Monday, July 10

Likely Unintended Effect of Fighting for Rights for Terrorists: UPDATE

Late last year I suggested that the result of all of the Human Rights groups fighting for rights for captured terrorists will likely result in more killed and less captured terrorists.

This suggestion was proved correct with the elimination of Abu Musab al-Zarqawi. US and Iraqi Troops were positioned in the palm grove outside Zarqawi's hideout, but they made no attempt to capture him. Instead, they were stationed there solely to secure the site after the strike or deal with whoever ran out of the building if the strike did not go as intended. Cleary, if any terrorist was worth catching alive, it was him. It the US is not interested in catching him alive, the others should expect anything other than the same treatment.

Today, Ralph Peters of the NY Post comes out and takes the position that terrorists should be taken care of on the battlefield, not permitting them the opportunity to take advantage of our legal system and human rights concerns.

July 10, 2006 -- THE British military defines experience as the ability to recognize a mistake the second time you make it. By that standard, we should be very experienced in dealing with captured terrorists, since we've made the same mistake again and again.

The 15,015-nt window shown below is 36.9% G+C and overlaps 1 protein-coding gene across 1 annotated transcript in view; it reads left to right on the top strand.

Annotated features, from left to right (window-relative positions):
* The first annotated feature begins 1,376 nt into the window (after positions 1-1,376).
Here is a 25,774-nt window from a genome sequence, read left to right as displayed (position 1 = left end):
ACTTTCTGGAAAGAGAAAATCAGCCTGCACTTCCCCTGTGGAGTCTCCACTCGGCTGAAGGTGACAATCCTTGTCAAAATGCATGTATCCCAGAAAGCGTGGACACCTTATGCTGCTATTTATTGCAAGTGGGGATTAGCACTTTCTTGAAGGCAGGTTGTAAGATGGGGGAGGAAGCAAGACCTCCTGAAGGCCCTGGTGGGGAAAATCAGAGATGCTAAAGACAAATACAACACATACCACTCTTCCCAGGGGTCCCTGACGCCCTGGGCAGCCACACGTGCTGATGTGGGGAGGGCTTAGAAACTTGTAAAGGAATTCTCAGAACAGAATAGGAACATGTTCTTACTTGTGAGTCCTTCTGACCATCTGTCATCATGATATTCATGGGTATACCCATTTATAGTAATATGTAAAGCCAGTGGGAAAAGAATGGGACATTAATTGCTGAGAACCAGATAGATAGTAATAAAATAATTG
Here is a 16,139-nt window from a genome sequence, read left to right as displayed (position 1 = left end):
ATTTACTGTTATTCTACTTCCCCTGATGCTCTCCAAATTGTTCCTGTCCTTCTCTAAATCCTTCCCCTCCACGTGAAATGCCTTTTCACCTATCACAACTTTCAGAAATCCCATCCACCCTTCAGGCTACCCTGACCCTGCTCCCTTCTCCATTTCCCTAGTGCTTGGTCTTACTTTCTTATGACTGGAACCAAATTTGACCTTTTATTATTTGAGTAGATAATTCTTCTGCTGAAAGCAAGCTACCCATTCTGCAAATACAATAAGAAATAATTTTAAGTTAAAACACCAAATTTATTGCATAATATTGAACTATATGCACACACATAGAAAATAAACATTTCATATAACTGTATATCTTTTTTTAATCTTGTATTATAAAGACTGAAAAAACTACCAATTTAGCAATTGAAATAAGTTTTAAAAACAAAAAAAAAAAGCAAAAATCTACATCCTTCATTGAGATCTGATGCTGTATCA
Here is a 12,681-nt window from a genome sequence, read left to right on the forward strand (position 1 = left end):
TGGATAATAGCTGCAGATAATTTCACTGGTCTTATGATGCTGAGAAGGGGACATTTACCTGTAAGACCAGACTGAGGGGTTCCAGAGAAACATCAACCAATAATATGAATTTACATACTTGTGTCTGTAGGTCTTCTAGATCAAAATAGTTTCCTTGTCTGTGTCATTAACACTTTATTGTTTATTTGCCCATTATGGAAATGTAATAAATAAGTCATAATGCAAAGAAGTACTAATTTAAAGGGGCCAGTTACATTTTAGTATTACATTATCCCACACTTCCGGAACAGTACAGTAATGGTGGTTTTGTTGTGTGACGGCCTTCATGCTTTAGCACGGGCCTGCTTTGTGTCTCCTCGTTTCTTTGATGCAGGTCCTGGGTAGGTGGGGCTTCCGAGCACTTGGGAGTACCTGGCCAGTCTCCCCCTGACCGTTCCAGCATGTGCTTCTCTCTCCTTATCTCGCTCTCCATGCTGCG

Violent Islamist extremists must be killed on the battlefield. Only in the rarest cases should they be taken prisoner. Few have serious intelligence value. And, once captured, there's no way to dispose of them.

Killing terrorists during a conflict isn't barbaric or immoral - or even illegal. We've imposed rules upon ourselves that have no historical or judicial precedent. We haven't been stymied by others, but by ourselves.

The oft-cited, seldom-read Geneva and Hague Conventions define legal combatants as those who visibly identify themselves by wearing uniforms or distinguishing insignia (the latter provision covers honorable partisans - but no badges or armbands, no protection). Those who wear civilian clothes to ambush soldiers or collect intelligence are assassins and spies - beyond the pale of law.

Traditionally, those who masquerade as civilians in order to kill legal combatants have been executed promptly, without trial. Severity, not sloppy leftist pandering, kept warfare within some decent bounds at least part of the time. But we have reached a point at which the rules apply only to us, while our enemies are permitted unrestricted freedom.

The present situation encourages our enemies to behave wantonly, while crippling our attempts to deal with terror. - NY Post (Read the whole thing)

This is the type of fight that we are in now. Those who we are fighting spend their time plotting and preparing while at the same time hiding amongst us. Just imagine is Mohammad Atta was arrested on September 10th. How many Americans (not to mention the international community) would be lining up to stand behind that monster in his defense. (Look at all those defending 'Tookie' williams and he was a convicted multi-murderer!)